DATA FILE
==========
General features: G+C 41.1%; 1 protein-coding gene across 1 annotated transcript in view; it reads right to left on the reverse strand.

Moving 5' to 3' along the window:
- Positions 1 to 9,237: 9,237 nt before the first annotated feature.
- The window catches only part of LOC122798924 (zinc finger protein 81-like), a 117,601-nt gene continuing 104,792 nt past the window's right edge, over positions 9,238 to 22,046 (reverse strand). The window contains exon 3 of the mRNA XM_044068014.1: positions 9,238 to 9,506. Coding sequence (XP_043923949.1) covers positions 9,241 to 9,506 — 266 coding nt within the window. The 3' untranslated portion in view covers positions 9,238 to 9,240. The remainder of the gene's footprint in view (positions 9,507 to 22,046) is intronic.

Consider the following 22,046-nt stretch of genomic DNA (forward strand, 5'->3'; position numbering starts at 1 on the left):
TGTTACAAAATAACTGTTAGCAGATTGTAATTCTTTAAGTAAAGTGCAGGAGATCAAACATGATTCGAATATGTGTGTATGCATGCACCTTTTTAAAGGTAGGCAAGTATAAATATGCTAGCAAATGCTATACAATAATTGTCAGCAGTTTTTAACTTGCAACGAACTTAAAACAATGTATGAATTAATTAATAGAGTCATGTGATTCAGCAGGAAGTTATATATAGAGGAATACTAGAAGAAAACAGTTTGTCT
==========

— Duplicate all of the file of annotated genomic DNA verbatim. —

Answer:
General features: G+C 41.1%; 1 protein-coding gene across 1 annotated transcript in view; it reads right to left on the reverse strand.

Moving 5' to 3' along the window:
- Positions 1 to 9,237: 9,237 nt before the first annotated feature.
- The window catches only part of LOC122798924 (zinc finger protein 81-like), a 117,601-nt gene continuing 104,792 nt past the window's right edge, over positions 9,238 to 22,046 (reverse strand). The window contains exon 3 of the mRNA XM_044068014.1: positions 9,238 to 9,506. Coding sequence (XP_043923949.1) covers positions 9,241 to 9,506 — 266 coding nt within the window. The 3' untranslated portion in view covers positions 9,238 to 9,240. The remainder of the gene's footprint in view (positions 9,507 to 22,046) is intronic.

Consider the following 22,046-nt stretch of genomic DNA (forward strand, 5'->3'; position numbering starts at 1 on the left):
TGTTACAAAATAACTGTTAGCAGATTGTAATTCTTTAAGTAAAGTGCAGGAGATCAAACATGATTCGAATATGTGTGTATGCATGCACCTTTTTAAAGGTAGGCAAGTATAAATATGCTAGCAAATGCTATACAATAATTGTCAGCAGTTTTTAACTTGCAACGAACTTAAAACAATGTATGAATTAATTAATAGAGTCATGTGATTCAGCAGGAAGTTATATATAGAGGAATACTAGAAGAAAACAGTTTGTCT